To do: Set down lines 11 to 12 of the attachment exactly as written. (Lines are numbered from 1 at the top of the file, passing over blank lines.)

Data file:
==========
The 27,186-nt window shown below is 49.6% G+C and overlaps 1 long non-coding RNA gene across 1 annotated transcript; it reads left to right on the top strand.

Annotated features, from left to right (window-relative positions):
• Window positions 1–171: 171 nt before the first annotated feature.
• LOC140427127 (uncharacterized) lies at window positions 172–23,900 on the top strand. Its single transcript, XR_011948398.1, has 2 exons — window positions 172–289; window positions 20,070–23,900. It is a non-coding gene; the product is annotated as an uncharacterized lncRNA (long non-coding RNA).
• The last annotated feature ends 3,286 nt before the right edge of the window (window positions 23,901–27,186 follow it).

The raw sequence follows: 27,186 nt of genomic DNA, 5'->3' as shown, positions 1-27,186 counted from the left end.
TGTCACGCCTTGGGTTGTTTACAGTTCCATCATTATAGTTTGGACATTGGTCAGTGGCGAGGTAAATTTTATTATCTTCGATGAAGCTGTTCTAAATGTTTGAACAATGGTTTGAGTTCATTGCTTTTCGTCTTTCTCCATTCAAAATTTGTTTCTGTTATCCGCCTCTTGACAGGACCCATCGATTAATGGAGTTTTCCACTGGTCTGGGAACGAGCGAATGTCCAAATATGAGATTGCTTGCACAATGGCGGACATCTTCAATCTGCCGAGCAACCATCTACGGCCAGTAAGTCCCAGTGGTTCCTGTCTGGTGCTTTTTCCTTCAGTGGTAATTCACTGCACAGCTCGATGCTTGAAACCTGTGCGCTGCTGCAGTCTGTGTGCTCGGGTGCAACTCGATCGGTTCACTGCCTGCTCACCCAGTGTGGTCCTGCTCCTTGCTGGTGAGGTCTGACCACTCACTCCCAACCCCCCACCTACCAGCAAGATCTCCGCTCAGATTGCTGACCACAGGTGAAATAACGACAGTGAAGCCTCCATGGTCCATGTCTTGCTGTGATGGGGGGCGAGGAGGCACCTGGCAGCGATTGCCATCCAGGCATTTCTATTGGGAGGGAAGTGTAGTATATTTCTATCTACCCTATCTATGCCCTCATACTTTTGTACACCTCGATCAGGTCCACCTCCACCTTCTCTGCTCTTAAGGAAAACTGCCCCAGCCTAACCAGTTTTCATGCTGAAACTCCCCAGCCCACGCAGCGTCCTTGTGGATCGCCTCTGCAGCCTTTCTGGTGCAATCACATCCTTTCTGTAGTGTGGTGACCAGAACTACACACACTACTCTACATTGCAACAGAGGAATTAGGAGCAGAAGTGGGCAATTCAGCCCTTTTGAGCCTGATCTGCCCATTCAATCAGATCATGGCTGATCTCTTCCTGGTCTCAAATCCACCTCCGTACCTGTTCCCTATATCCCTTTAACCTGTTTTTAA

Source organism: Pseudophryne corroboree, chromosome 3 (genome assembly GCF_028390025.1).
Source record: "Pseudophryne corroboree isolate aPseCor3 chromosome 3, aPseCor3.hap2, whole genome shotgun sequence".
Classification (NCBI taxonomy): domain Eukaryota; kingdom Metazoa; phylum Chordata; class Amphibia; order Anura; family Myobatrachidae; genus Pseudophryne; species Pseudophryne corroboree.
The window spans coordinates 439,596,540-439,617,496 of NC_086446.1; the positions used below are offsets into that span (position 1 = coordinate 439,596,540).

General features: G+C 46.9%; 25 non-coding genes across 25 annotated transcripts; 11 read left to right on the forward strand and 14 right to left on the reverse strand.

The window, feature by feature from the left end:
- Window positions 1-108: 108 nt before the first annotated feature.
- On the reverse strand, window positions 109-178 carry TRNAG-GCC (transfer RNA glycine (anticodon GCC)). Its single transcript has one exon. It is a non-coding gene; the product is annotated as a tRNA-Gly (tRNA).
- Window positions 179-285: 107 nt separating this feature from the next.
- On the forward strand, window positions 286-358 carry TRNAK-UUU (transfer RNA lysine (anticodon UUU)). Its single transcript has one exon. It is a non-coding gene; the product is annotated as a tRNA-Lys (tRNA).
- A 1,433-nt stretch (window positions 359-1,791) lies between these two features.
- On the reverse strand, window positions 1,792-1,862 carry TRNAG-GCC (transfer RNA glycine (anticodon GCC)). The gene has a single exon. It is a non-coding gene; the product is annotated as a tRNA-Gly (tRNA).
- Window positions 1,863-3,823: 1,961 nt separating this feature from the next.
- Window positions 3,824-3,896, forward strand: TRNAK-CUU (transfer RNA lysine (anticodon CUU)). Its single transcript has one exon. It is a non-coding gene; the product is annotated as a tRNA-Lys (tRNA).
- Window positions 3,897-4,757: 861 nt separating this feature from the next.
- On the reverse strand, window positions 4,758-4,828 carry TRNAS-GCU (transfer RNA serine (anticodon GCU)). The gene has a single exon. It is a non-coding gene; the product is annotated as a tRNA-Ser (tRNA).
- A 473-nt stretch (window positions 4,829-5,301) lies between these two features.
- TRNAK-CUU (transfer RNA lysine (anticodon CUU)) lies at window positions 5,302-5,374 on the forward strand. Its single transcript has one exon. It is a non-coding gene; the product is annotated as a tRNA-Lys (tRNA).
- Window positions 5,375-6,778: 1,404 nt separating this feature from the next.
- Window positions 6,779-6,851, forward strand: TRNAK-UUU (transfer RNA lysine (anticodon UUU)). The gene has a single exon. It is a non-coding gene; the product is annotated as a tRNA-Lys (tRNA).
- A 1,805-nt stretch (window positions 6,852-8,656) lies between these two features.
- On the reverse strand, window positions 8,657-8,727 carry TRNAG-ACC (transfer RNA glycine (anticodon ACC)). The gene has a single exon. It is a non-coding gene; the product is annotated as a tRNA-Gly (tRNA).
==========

The window spans coordinates 439,596,540-439,617,496 of NC_086446.1; the positions used below are offsets into that span (position 1 = coordinate 439,596,540).

General features: G+C 46.9%; 25 non-coding genes across 25 annotated transcripts; 11 read left to right on the forward strand and 14 right to left on the reverse strand.